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Huckleberries Online

7 ways to puncture a wine windbag

Elizabeth Richardson pours wine for a tour group at the Chateau Ste. Michelle winery in Woodinville, Wash. Washington and Oregon winemakers hope to tap growing markets in China and Hong Kong. (Associated Press)
Elizabeth Richardson pours wine for a tour group at the Chateau Ste. Michelle winery in Woodinville, Wash. Washington and Oregon winemakers hope to tap growing markets in China and Hong Kong. (Associated Press)

Elizabeth Richardson pours wine for a tour group at the Chateau Ste. Michelle winery in Woodinville, Wash.

 

Uncle Patrick gargles his wine. “I taste blackberries and cherry and oak,” he says, “and a lot of tannins.”

The only thing you know about wine is that it comes in different colors. But, with holiday meals approaching, here’s how to puncture wine windbags, thanks to Washington State University Professor Kathleen Williams:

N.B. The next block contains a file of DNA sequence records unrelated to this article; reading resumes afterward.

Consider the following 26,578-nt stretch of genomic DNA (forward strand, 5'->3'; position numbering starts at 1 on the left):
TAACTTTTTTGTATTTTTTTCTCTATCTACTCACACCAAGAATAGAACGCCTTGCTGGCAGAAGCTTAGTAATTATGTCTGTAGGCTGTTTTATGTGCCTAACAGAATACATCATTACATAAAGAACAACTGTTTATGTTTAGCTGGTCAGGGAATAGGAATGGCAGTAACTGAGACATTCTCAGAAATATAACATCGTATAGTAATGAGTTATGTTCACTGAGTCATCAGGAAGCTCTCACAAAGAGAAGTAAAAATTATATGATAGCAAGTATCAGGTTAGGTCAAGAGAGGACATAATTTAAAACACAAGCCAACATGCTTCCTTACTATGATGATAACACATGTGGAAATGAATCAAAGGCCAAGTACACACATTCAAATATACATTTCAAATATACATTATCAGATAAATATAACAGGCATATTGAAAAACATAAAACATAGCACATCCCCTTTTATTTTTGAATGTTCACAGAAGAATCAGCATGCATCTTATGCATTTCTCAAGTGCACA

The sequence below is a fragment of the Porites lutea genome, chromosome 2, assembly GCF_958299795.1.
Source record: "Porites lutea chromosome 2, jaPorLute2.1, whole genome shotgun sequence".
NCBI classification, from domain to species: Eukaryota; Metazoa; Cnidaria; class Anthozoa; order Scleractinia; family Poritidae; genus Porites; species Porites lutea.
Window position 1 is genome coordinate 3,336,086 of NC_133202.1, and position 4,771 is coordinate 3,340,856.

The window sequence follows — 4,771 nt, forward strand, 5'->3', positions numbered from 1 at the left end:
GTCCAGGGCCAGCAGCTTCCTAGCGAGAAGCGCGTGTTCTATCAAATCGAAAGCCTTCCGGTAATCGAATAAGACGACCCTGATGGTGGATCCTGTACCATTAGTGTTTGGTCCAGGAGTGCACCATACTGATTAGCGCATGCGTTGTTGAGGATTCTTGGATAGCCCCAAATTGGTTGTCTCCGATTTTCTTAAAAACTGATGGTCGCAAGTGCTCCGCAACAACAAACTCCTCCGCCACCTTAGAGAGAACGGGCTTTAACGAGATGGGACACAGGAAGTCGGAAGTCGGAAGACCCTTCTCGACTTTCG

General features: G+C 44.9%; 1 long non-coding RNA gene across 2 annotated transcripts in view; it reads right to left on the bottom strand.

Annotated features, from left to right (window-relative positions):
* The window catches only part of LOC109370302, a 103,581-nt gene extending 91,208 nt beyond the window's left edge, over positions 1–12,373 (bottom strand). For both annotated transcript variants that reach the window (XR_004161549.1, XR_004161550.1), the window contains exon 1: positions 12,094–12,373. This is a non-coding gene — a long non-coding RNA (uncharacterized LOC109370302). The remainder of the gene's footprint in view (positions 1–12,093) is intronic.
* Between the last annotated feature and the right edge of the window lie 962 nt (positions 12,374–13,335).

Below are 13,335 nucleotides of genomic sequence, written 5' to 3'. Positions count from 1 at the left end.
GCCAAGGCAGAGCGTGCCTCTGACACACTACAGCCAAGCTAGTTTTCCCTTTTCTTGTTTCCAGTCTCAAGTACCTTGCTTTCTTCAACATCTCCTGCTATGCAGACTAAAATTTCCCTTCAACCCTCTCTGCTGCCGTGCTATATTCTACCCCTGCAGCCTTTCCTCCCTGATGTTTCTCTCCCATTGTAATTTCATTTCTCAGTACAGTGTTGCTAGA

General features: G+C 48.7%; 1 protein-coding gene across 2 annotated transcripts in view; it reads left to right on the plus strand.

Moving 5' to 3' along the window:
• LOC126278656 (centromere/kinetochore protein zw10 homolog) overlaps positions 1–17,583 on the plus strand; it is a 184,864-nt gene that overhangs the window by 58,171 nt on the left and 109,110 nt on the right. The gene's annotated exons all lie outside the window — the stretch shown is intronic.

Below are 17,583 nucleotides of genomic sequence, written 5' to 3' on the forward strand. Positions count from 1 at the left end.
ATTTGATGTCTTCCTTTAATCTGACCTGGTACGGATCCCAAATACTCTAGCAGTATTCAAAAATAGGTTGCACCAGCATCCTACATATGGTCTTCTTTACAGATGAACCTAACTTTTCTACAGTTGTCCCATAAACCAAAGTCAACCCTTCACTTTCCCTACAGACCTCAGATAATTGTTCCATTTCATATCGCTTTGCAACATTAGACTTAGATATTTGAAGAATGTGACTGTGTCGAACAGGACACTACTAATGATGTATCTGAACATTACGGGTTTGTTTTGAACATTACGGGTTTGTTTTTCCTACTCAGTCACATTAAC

Precipitate saliva. When Patrick says he tastes tannins, you say: “Tannins don’t have a taste. They create a sensation as they precipitate the proteins out of your saliva.” Tip: Stroke your chin sagely as you pronounce “precipitate.”

Throw in a German word. Patrick swirls the glass. “Good legs,” he observes. You say, “The French call them tears. The Germans call them Kirchenfenster or church windows, because they form an arch.” Read more.

Are you knowlegable about wine? Do you have a favorite you'll be serving with your holiday meals?




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Huckleberries Online

D.F. Oliveria started Huckleberries Online on Feb. 16, 2004. Oliveria's Sunday print Huckleberries is a past winner of the national Herb Caen Memorial Column contest.